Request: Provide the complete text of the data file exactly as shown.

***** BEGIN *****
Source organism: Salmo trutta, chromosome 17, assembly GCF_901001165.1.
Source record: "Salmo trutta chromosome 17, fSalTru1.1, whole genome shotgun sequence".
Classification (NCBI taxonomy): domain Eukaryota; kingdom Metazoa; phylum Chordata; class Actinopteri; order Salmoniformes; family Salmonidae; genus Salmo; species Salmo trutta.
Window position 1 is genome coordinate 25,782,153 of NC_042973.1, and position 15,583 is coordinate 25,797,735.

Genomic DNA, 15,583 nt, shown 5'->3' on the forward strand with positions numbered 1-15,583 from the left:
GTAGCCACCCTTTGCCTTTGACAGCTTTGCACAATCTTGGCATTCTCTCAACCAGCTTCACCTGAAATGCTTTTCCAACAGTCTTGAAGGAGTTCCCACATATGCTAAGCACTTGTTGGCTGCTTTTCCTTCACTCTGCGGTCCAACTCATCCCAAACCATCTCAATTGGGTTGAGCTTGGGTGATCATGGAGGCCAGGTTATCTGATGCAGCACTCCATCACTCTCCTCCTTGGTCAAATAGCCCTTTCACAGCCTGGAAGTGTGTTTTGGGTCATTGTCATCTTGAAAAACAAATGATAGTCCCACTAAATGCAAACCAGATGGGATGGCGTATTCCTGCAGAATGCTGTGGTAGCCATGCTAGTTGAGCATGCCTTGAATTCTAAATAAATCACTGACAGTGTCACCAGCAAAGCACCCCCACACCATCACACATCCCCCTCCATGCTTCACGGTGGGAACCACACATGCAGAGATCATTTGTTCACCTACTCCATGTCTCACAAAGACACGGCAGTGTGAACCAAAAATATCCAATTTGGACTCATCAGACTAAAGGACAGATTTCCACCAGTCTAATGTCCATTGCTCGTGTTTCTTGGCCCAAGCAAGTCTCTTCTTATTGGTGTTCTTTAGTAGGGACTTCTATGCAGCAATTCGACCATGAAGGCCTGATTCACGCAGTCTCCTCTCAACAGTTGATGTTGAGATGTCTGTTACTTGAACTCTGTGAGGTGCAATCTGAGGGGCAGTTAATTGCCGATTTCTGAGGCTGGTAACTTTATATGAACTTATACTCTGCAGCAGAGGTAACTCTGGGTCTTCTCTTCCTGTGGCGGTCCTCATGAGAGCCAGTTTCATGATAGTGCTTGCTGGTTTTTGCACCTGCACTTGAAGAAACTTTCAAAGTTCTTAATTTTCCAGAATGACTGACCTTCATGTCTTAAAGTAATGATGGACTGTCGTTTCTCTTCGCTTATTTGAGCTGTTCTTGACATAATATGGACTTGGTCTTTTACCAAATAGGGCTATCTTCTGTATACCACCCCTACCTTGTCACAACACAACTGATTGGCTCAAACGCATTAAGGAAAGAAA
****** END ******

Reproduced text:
Source organism: Salmo trutta, chromosome 17, assembly GCF_901001165.1.
Source record: "Salmo trutta chromosome 17, fSalTru1.1, whole genome shotgun sequence".
Classification (NCBI taxonomy): domain Eukaryota; kingdom Metazoa; phylum Chordata; class Actinopteri; order Salmoniformes; family Salmonidae; genus Salmo; species Salmo trutta.
Window position 1 is genome coordinate 25,782,153 of NC_042973.1, and position 15,583 is coordinate 25,797,735.

Genomic DNA, 15,583 nt, shown 5'->3' on the forward strand with positions numbered 1-15,583 from the left:
GTAGCCACCCTTTGCCTTTGACAGCTTTGCACAATCTTGGCATTCTCTCAACCAGCTTCACCTGAAATGCTTTTCCAACAGTCTTGAAGGAGTTCCCACATATGCTAAGCACTTGTTGGCTGCTTTTCCTTCACTCTGCGGTCCAACTCATCCCAAACCATCTCAATTGGGTTGAGCTTGGGTGATCATGGAGGCCAGGTTATCTGATGCAGCACTCCATCACTCTCCTCCTTGGTCAAATAGCCCTTTCACAGCCTGGAAGTGTGTTTTGGGTCATTGTCATCTTGAAAAACAAATGATAGTCCCACTAAATGCAAACCAGATGGGATGGCGTATTCCTGCAGAATGCTGTGGTAGCCATGCTAGTTGAGCATGCCTTGAATTCTAAATAAATCACTGACAGTGTCACCAGCAAAGCACCCCCACACCATCACACATCCCCCTCCATGCTTCACGGTGGGAACCACACATGCAGAGATCATTTGTTCACCTACTCCATGTCTCACAAAGACACGGCAGTGTGAACCAAAAATATCCAATTTGGACTCATCAGACTAAAGGACAGATTTCCACCAGTCTAATGTCCATTGCTCGTGTTTCTTGGCCCAAGCAAGTCTCTTCTTATTGGTGTTCTTTAGTAGGGACTTCTATGCAGCAATTCGACCATGAAGGCCTGATTCACGCAGTCTCCTCTCAACAGTTGATGTTGAGATGTCTGTTACTTGAACTCTGTGAGGTGCAATCTGAGGGGCAGTTAATTGCCGATTTCTGAGGCTGGTAACTTTATATGAACTTATACTCTGCAGCAGAGGTAACTCTGGGTCTTCTCTTCCTGTGGCGGTCCTCATGAGAGCCAGTTTCATGATAGTGCTTGCTGGTTTTTGCACCTGCACTTGAAGAAACTTTCAAAGTTCTTAATTTTCCAGAATGACTGACCTTCATGTCTTAAAGTAATGATGGACTGTCGTTTCTCTTCGCTTATTTGAGCTGTTCTTGACATAATATGGACTTGGTCTTTTACCAAATAGGGCTATCTTCTGTATACCACCCCTACCTTGTCACAACACAACTGATTGGCTCAAACGCATTAAGGAAAGAAA